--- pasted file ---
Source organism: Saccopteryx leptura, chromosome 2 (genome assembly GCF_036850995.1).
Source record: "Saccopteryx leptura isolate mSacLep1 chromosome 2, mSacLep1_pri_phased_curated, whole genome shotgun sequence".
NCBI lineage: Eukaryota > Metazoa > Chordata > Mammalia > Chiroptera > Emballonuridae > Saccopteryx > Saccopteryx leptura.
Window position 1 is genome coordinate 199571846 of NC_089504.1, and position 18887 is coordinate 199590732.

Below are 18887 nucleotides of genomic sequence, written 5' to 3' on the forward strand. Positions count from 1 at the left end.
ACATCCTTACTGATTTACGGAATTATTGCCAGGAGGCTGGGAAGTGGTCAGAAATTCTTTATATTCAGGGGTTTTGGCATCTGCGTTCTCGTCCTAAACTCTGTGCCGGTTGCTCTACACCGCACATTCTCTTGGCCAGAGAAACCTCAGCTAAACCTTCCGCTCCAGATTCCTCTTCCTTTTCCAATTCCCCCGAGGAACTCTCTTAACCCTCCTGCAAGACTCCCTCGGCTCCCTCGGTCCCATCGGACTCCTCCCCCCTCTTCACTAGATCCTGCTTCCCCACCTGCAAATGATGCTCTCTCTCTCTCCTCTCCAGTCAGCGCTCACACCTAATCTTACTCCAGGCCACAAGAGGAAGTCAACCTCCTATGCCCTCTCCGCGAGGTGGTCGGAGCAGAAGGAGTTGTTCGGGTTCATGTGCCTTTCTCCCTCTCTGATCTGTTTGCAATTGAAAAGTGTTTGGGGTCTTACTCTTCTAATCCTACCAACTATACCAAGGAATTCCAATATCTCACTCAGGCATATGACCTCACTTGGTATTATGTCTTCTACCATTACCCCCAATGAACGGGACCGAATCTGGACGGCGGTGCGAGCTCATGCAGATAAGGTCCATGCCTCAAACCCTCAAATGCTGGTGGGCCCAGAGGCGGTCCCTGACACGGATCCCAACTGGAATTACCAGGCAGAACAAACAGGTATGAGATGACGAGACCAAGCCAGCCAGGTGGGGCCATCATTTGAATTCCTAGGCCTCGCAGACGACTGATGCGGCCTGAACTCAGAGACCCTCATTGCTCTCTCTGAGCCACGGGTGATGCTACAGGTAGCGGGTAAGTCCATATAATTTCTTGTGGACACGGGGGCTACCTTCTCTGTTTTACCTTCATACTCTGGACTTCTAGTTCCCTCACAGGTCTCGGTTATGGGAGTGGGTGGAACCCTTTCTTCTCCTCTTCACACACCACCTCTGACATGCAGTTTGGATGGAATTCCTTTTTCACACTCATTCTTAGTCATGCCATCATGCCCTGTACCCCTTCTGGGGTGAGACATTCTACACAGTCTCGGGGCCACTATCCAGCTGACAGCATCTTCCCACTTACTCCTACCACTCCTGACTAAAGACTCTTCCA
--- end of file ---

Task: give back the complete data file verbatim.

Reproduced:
Source organism: Saccopteryx leptura, chromosome 2 (genome assembly GCF_036850995.1).
Source record: "Saccopteryx leptura isolate mSacLep1 chromosome 2, mSacLep1_pri_phased_curated, whole genome shotgun sequence".
NCBI lineage: Eukaryota > Metazoa > Chordata > Mammalia > Chiroptera > Emballonuridae > Saccopteryx > Saccopteryx leptura.
Window position 1 is genome coordinate 199571846 of NC_089504.1, and position 18887 is coordinate 199590732.

Below are 18887 nucleotides of genomic sequence, written 5' to 3' on the forward strand. Positions count from 1 at the left end.
ACATCCTTACTGATTTACGGAATTATTGCCAGGAGGCTGGGAAGTGGTCAGAAATTCTTTATATTCAGGGGTTTTGGCATCTGCGTTCTCGTCCTAAACTCTGTGCCGGTTGCTCTACACCGCACATTCTCTTGGCCAGAGAAACCTCAGCTAAACCTTCCGCTCCAGATTCCTCTTCCTTTTCCAATTCCCCCGAGGAACTCTCTTAACCCTCCTGCAAGACTCCCTCGGCTCCCTCGGTCCCATCGGACTCCTCCCCCCTCTTCACTAGATCCTGCTTCCCCACCTGCAAATGATGCTCTCTCTCTCTCCTCTCCAGTCAGCGCTCACACCTAATCTTACTCCAGGCCACAAGAGGAAGTCAACCTCCTATGCCCTCTCCGCGAGGTGGTCGGAGCAGAAGGAGTTGTTCGGGTTCATGTGCCTTTCTCCCTCTCTGATCTGTTTGCAATTGAAAAGTGTTTGGGGTCTTACTCTTCTAATCCTACCAACTATACCAAGGAATTCCAATATCTCACTCAGGCATATGACCTCACTTGGTATTATGTCTTCTACCATTACCCCCAATGAACGGGACCGAATCTGGACGGCGGTGCGAGCTCATGCAGATAAGGTCCATGCCTCAAACCCTCAAATGCTGGTGGGCCCAGAGGCGGTCCCTGACACGGATCCCAACTGGAATTACCAGGCAGAACAAACAGGTATGAGATGACGAGACCAAGCCAGCCAGGTGGGGCCATCATTTGAATTCCTAGGCCTCGCAGACGACTGATGCGGCCTGAACTCAGAGACCCTCATTGCTCTCTCTGAGCCACGGGTGATGCTACAGGTAGCGGGTAAGTCCATATAATTTCTTGTGGACACGGGGGCTACCTTCTCTGTTTTACCTTCATACTCTGGACTTCTAGTTCCCTCACAGGTCTCGGTTATGGGAGTGGGTGGAACCCTTTCTTCTCCTCTTCACACACCACCTCTGACATGCAGTTTGGATGGAATTCCTTTTTCACACTCATTCTTAGTCATGCCATCATGCCCTGTACCCCTTCTGGGGTGAGACATTCTACACAGTCTCGGGGCCACTATCCAGCTGACAGCATCTTCCCACTTACTCCTACCACTCCTGACTAAAGACTCTTCCA